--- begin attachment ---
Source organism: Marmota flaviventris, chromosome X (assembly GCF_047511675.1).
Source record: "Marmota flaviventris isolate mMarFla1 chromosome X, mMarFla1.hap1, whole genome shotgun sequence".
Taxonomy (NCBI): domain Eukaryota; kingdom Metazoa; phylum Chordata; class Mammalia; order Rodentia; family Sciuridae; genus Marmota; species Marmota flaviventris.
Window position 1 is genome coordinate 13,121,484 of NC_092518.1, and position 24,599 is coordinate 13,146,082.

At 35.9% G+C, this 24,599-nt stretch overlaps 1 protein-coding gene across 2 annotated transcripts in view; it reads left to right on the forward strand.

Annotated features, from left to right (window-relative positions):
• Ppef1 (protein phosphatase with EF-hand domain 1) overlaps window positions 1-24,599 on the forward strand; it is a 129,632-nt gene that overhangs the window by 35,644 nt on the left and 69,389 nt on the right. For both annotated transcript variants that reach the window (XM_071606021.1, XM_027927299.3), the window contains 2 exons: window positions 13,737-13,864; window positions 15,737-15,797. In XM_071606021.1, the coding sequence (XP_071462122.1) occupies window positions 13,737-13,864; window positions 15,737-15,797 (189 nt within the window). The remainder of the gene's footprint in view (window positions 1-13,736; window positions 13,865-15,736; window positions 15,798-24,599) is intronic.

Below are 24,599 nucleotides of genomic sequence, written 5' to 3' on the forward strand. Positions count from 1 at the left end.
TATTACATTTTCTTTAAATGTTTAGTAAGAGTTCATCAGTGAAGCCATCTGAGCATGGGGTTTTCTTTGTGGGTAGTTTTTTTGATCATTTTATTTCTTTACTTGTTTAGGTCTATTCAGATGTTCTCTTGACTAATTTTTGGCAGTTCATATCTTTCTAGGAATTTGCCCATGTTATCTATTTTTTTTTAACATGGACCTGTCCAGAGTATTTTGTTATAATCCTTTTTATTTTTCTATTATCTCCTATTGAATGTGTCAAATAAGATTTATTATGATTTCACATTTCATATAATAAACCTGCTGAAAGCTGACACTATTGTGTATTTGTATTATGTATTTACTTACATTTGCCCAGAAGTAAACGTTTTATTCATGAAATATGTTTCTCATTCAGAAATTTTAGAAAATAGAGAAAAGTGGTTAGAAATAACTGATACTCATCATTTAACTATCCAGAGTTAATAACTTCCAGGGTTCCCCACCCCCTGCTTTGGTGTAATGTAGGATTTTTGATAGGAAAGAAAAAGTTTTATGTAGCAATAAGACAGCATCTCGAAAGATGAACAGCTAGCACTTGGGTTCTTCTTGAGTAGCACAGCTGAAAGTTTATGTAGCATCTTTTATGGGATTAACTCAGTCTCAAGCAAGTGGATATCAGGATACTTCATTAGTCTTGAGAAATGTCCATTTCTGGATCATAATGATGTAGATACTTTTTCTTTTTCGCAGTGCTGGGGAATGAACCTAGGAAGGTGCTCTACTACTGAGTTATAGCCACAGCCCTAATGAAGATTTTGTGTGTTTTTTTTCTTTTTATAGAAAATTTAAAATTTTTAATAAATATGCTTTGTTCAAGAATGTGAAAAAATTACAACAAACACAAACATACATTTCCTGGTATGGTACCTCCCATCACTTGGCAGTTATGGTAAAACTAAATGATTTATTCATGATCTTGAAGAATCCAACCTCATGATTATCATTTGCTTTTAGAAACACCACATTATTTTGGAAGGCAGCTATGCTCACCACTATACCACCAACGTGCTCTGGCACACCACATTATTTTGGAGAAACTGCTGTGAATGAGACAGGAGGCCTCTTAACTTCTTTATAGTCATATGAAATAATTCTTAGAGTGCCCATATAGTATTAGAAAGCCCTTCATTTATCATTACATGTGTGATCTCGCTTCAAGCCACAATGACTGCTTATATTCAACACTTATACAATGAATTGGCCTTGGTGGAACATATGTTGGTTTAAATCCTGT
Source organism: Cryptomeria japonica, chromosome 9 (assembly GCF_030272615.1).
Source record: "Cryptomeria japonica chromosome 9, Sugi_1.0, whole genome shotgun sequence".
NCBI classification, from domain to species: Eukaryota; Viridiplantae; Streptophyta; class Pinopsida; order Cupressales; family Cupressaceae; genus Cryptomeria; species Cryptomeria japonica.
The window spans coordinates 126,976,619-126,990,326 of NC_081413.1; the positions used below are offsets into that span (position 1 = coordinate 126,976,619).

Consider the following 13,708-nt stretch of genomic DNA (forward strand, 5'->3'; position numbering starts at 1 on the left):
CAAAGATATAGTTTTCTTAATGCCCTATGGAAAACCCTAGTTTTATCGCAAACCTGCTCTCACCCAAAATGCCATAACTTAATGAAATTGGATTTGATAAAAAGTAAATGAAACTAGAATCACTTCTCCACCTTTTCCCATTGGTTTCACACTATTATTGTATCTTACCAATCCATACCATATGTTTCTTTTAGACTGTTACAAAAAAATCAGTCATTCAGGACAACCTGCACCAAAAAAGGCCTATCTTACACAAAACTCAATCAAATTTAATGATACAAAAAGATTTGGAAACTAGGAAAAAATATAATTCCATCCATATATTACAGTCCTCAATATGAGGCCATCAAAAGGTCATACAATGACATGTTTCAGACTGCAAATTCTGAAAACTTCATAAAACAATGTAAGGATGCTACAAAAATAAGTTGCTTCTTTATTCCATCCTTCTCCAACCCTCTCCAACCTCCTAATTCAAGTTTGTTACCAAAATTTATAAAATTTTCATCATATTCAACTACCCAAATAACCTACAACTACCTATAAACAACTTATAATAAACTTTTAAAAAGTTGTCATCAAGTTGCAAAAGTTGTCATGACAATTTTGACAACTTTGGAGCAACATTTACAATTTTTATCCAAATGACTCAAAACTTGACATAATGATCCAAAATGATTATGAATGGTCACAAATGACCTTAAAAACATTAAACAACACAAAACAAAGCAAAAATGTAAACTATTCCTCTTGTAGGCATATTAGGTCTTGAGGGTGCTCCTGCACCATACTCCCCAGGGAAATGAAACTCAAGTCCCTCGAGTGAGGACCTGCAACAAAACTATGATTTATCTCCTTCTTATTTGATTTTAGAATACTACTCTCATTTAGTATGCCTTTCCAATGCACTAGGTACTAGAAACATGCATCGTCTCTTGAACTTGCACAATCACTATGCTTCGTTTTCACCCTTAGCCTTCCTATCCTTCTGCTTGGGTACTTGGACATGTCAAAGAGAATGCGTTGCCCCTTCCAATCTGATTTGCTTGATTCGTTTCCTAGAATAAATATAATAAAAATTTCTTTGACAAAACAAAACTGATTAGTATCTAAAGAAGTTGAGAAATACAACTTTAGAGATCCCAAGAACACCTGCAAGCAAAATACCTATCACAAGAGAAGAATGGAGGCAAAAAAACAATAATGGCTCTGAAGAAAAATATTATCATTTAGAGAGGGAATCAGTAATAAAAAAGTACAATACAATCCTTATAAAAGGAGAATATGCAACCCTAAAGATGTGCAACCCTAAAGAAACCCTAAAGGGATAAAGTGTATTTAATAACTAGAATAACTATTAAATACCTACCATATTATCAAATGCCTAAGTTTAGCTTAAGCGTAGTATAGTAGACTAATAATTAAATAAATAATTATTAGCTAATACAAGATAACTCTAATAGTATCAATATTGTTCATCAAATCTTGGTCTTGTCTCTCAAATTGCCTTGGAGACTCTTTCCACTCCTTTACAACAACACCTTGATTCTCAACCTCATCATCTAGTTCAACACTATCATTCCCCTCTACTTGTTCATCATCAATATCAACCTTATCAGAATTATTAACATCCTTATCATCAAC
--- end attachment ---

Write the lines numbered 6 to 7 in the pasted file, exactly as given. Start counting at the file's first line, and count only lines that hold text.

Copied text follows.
Annotated features, from left to right (window-relative positions):
• Ppef1 (protein phosphatase with EF-hand domain 1) overlaps window positions 1-24,599 on the forward strand; it is a 129,632-nt gene that overhangs the window by 35,644 nt on the left and 69,389 nt on the right. For both annotated transcript variants that reach the window (XM_071606021.1, XM_027927299.3), the window contains 2 exons: window positions 13,737-13,864; window positions 15,737-15,797. In XM_071606021.1, the coding sequence (XP_071462122.1) occupies window positions 13,737-13,864; window positions 15,737-15,797 (189 nt within the window). The remainder of the gene's footprint in view (window positions 1-13,736; window positions 13,865-15,736; window positions 15,798-24,599) is intronic.